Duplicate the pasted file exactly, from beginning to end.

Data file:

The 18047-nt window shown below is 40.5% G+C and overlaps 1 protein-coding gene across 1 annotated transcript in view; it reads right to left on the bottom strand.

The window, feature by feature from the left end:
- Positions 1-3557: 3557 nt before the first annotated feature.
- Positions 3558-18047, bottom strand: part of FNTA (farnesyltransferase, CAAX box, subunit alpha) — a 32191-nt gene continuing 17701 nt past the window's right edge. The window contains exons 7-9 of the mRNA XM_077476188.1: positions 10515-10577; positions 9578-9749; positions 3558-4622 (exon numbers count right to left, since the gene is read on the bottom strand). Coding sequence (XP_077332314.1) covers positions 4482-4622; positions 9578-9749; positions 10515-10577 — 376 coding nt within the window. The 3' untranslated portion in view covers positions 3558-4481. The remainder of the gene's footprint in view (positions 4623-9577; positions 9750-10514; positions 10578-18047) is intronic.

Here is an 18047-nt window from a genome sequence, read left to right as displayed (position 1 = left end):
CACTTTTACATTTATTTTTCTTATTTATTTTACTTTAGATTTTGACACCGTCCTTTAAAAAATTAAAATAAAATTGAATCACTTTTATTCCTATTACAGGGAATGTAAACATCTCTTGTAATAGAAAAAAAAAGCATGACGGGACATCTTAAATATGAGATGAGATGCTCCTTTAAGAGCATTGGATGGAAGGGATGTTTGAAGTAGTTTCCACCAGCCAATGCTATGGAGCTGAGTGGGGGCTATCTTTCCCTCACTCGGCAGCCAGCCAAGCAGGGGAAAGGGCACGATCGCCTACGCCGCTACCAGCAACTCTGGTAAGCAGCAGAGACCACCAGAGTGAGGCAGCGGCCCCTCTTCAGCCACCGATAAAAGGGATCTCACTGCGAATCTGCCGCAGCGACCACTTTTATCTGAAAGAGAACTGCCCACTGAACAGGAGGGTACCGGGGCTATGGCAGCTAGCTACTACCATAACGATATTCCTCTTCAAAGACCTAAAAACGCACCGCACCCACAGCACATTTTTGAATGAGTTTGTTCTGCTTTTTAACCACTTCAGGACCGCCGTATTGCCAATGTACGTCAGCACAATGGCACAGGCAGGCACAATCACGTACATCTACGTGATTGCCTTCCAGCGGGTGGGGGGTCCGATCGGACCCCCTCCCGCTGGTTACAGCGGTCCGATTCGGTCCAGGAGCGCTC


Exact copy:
The 18047-nt window shown below is 40.5% G+C and overlaps 1 protein-coding gene across 1 annotated transcript in view; it reads right to left on the bottom strand.

The window, feature by feature from the left end:
- Positions 1-3557: 3557 nt before the first annotated feature.
- Positions 3558-18047, bottom strand: part of FNTA (farnesyltransferase, CAAX box, subunit alpha) — a 32191-nt gene continuing 17701 nt past the window's right edge. The window contains exons 7-9 of the mRNA XM_077476188.1: positions 10515-10577; positions 9578-9749; positions 3558-4622 (exon numbers count right to left, since the gene is read on the bottom strand). Coding sequence (XP_077332314.1) covers positions 4482-4622; positions 9578-9749; positions 10515-10577 — 376 coding nt within the window. The 3' untranslated portion in view covers positions 3558-4481. The remainder of the gene's footprint in view (positions 4623-9577; positions 9750-10514; positions 10578-18047) is intronic.

Here is an 18047-nt window from a genome sequence, read left to right as displayed (position 1 = left end):
CACTTTTACATTTATTTTTCTTATTTATTTTACTTTAGATTTTGACACCGTCCTTTAAAAAATTAAAATAAAATTGAATCACTTTTATTCCTATTACAGGGAATGTAAACATCTCTTGTAATAGAAAAAAAAAGCATGACGGGACATCTTAAATATGAGATGAGATGCTCCTTTAAGAGCATTGGATGGAAGGGATGTTTGAAGTAGTTTCCACCAGCCAATGCTATGGAGCTGAGTGGGGGCTATCTTTCCCTCACTCGGCAGCCAGCCAAGCAGGGGAAAGGGCACGATCGCCTACGCCGCTACCAGCAACTCTGGTAAGCAGCAGAGACCACCAGAGTGAGGCAGCGGCCCCTCTTCAGCCACCGATAAAAGGGATCTCACTGCGAATCTGCCGCAGCGACCACTTTTATCTGAAAGAGAACTGCCCACTGAACAGGAGGGTACCGGGGCTATGGCAGCTAGCTACTACCATAACGATATTCCTCTTCAAAGACCTAAAAACGCACCGCACCCACAGCACATTTTTGAATGAGTTTGTTCTGCTTTTTAACCACTTCAGGACCGCCGTATTGCCAATGTACGTCAGCACAATGGCACAGGCAGGCACAATCACGTACATCTACGTGATTGCCTTCCAGCGGGTGGGGGGTCCGATCGGACCCCCTCCCGCTGGTTACAGCGGTCCGATTCGGTCCAGGAGCGCTC